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Alcoholic Cardiomyopathy – Symptoms, Treatment, Cardiac Effects

by | Health | 2 comments

What is Alcoholic Cardiomyopathy?

The human heart starts beating at between 21 and 28 days after conception. It’s an amazing thing. It will continue pumping blood around the body for life at a rate of 100,000 beats per day. Without your heart you don’t survive…
Cardiovascular disease kills about 17 million people a year, mostly because of stroke and heart attack, about 1 person every 2 seconds. Cardiovascular disease affects the heart, the arteries, or both.
Although moderate drinking, no more than 2 drinks per day for men and 1 for women, is linked to a healthy heart, heavy drinking can cause your heart to droop, become enlarged and weakened. In this state, it can’t pump enough blood for your organs to get fully nourished, which over time causes dangerous injury … this condition in known as alcoholic cardiomyopathy.

Who is Affected?

Alcoholic Cardiomyopathy is most common in males between the ages of 35 and 55.

Alcoholic Cardiomyopathy Symptoms

  • Overall swelling, especially in the legs, ankles and feet
  • Difficulty breathing during exercise
  • Difficulty breathing while lying down
  • Cough containing mucus, or pink, frothy material
  • Decreased concentration and alertness
  • Increased need to urinate during the night
  • Decrease overall urine output
  • Faintness
  • Weakness
  • General fatigue
  • Palpitations
  • Irregular heartbeat
  • Loss or decrease in appetite

Alcoholic Cardioimyopathy

Consequences

If the condition is caught in time, there is a significant chance of improvement. Permanent damage can be caused in which case the outlook is poor.

Treatment

There are various treatments for alcohol cardiomyopathy depending on the severity of the condition. For more serious cases, specific medical procedures or surgery is called for. One of the procedures is the insertion of a pacemaker.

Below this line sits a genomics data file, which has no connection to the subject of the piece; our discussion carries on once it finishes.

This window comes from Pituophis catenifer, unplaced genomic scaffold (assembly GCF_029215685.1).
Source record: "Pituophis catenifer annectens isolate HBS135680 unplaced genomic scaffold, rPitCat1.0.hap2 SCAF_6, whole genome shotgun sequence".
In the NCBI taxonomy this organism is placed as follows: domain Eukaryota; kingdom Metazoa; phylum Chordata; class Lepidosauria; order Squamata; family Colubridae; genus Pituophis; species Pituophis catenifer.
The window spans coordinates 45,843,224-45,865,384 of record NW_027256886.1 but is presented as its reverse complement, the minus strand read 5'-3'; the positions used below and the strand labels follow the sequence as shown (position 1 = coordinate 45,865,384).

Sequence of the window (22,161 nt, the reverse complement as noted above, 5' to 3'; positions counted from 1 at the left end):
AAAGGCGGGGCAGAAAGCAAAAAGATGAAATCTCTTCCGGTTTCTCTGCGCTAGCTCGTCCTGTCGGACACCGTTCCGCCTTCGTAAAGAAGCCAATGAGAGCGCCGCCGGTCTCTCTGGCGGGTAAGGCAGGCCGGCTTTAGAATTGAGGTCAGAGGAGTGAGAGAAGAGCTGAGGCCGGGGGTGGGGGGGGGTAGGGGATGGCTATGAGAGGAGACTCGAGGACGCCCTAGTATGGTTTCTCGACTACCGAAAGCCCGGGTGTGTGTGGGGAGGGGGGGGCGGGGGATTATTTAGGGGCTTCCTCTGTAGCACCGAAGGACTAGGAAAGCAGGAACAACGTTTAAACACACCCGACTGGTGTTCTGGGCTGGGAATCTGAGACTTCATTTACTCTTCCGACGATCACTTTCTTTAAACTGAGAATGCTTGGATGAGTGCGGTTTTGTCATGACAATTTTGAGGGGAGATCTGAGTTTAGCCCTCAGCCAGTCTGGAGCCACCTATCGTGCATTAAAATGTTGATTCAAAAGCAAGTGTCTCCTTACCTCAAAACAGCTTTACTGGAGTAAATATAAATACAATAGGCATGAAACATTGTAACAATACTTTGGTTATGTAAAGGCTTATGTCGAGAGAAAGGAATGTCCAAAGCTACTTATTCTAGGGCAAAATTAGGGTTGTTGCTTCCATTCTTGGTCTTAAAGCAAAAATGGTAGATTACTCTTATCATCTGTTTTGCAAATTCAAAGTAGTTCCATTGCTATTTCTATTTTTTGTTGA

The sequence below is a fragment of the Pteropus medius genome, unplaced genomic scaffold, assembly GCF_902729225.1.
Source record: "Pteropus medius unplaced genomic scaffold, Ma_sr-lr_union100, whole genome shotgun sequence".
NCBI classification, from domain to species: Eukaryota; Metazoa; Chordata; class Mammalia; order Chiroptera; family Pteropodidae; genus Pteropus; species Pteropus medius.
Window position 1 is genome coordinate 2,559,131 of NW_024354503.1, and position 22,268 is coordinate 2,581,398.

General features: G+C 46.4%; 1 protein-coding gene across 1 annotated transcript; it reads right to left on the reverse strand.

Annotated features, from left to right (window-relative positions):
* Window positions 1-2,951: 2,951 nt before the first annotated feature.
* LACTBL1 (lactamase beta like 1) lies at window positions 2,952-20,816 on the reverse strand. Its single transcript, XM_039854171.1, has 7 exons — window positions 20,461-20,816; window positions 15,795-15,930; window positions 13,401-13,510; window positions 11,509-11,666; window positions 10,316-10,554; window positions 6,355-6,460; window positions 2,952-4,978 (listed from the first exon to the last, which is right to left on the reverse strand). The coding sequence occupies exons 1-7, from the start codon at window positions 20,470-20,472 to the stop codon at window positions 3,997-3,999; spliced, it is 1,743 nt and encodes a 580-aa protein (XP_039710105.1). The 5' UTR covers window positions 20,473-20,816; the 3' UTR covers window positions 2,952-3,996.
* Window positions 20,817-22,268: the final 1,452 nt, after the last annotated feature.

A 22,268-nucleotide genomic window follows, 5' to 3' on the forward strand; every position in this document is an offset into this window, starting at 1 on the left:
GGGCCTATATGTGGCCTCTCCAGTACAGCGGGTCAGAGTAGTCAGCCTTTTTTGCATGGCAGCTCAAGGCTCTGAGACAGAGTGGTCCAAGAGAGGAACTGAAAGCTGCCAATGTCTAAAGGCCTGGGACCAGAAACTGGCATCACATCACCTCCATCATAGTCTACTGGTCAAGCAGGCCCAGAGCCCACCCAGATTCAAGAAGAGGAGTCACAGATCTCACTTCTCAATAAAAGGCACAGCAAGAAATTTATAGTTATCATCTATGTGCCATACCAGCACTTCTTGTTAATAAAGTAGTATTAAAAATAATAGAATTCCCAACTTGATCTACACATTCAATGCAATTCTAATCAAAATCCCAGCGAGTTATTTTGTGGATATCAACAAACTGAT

The most common treatment is complete lifestyle change. This will include changes to your diet, eliminating as many high-fat and high-sodium foods as possible. You will also be required to include a certain amount of exercise into your daily routine. Medication may also be prescribed, mostly to control the condition.

Sources

http://health.nytimes.com/health/guides/disease/alcoholic-cardiomyopathy
Thanks for visiting the site.
Until next time…
Onwards and Upwards!
Kev

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2 Comments

  1. Keilah Martinez

    Hi thank you so much for providing this.
    Unfortunately I am a victim to this
    The outlook for me so far is good Drs think I’ll recover within the next 6 months
    My heart is not severely damaged but I have plenty of symptoms mostly now that are disipating

    I am a young 22 year old female
    I believe this was sent as a warning to me because I had never experienced such pain In my life

    My heart functions at a low normal 53% I’m taking medications to help improve symptoms I stopped drinking completely
    I’ve felt an immense difference so far opposed to 2 months ago since I quit as for cardiac function I won’t know until a month from now it’s a journey and a struggle but I hope to over come this

    I haven’t seen anyone like me or heard of any recent so I do feel I am alone but non the less I am hopeful

    Reply
    • Kevin O'Hara

      Thanks for sharing, Keilah

      Reply

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